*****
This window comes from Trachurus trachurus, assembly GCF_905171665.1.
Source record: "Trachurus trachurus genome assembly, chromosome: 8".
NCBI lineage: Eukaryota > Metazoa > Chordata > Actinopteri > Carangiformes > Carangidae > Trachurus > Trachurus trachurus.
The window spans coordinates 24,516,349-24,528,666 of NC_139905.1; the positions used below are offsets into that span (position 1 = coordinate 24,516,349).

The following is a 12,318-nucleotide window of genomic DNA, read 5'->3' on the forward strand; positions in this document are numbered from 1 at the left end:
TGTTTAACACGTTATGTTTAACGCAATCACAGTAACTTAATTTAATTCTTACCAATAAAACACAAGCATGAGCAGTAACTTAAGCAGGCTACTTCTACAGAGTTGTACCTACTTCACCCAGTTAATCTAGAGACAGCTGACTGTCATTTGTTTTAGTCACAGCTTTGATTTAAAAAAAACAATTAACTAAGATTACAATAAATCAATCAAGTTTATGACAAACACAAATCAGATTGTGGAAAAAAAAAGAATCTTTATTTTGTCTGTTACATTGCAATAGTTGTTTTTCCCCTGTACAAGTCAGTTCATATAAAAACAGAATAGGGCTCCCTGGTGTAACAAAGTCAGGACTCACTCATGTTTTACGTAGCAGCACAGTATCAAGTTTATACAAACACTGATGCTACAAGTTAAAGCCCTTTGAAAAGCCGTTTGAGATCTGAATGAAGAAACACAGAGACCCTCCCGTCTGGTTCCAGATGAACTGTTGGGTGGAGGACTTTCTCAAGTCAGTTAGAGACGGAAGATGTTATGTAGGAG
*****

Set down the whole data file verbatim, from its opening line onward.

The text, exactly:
This window comes from Trachurus trachurus, assembly GCF_905171665.1.
Source record: "Trachurus trachurus genome assembly, chromosome: 8".
NCBI lineage: Eukaryota > Metazoa > Chordata > Actinopteri > Carangiformes > Carangidae > Trachurus > Trachurus trachurus.
The window spans coordinates 24,516,349-24,528,666 of NC_139905.1; the positions used below are offsets into that span (position 1 = coordinate 24,516,349).

The following is a 12,318-nucleotide window of genomic DNA, read 5'->3' on the forward strand; positions in this document are numbered from 1 at the left end:
TGTTTAACACGTTATGTTTAACGCAATCACAGTAACTTAATTTAATTCTTACCAATAAAACACAAGCATGAGCAGTAACTTAAGCAGGCTACTTCTACAGAGTTGTACCTACTTCACCCAGTTAATCTAGAGACAGCTGACTGTCATTTGTTTTAGTCACAGCTTTGATTTAAAAAAAACAATTAACTAAGATTACAATAAATCAATCAAGTTTATGACAAACACAAATCAGATTGTGGAAAAAAAAAGAATCTTTATTTTGTCTGTTACATTGCAATAGTTGTTTTTCCCCTGTACAAGTCAGTTCATATAAAAACAGAATAGGGCTCCCTGGTGTAACAAAGTCAGGACTCACTCATGTTTTACGTAGCAGCACAGTATCAAGTTTATACAAACACTGATGCTACAAGTTAAAGCCCTTTGAAAAGCCGTTTGAGATCTGAATGAAGAAACACAGAGACCCTCCCGTCTGGTTCCAGATGAACTGTTGGGTGGAGGACTTTCTCAAGTCAGTTAGAGACGGAAGATGTTATGTAGGAG